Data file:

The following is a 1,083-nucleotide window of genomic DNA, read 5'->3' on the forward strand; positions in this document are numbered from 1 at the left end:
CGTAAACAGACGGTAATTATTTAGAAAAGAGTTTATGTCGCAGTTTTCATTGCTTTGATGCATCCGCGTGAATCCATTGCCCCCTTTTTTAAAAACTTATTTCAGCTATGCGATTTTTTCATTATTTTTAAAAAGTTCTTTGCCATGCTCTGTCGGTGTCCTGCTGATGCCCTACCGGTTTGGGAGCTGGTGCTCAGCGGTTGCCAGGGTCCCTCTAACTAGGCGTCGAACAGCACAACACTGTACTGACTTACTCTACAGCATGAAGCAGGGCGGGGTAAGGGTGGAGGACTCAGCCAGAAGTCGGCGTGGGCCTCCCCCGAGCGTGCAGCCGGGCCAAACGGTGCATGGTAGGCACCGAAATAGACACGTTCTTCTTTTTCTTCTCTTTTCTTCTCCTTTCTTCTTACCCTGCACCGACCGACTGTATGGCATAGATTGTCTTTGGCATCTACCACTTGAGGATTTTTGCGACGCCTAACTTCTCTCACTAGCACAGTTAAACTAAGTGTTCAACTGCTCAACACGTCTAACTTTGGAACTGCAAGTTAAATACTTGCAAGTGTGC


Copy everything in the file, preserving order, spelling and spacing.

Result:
The following is a 1,083-nucleotide window of genomic DNA, read 5'->3' on the forward strand; positions in this document are numbered from 1 at the left end:
CGTAAACAGACGGTAATTATTTAGAAAAGAGTTTATGTCGCAGTTTTCATTGCTTTGATGCATCCGCGTGAATCCATTGCCCCCTTTTTTAAAAACTTATTTCAGCTATGCGATTTTTTCATTATTTTTAAAAAGTTCTTTGCCATGCTCTGTCGGTGTCCTGCTGATGCCCTACCGGTTTGGGAGCTGGTGCTCAGCGGTTGCCAGGGTCCCTCTAACTAGGCGTCGAACAGCACAACACTGTACTGACTTACTCTACAGCATGAAGCAGGGCGGGGTAAGGGTGGAGGACTCAGCCAGAAGTCGGCGTGGGCCTCCCCCGAGCGTGCAGCCGGGCCAAACGGTGCATGGTAGGCACCGAAATAGACACGTTCTTCTTTTTCTTCTCTTTTCTTCTCCTTTCTTCTTACCCTGCACCGACCGACTGTATGGCATAGATTGTCTTTGGCATCTACCACTTGAGGATTTTTGCGACGCCTAACTTCTCTCACTAGCACAGTTAAACTAAGTGTTCAACTGCTCAACACGTCTAACTTTGGAACTGCAAGTTAAATACTTGCAAGTGTGC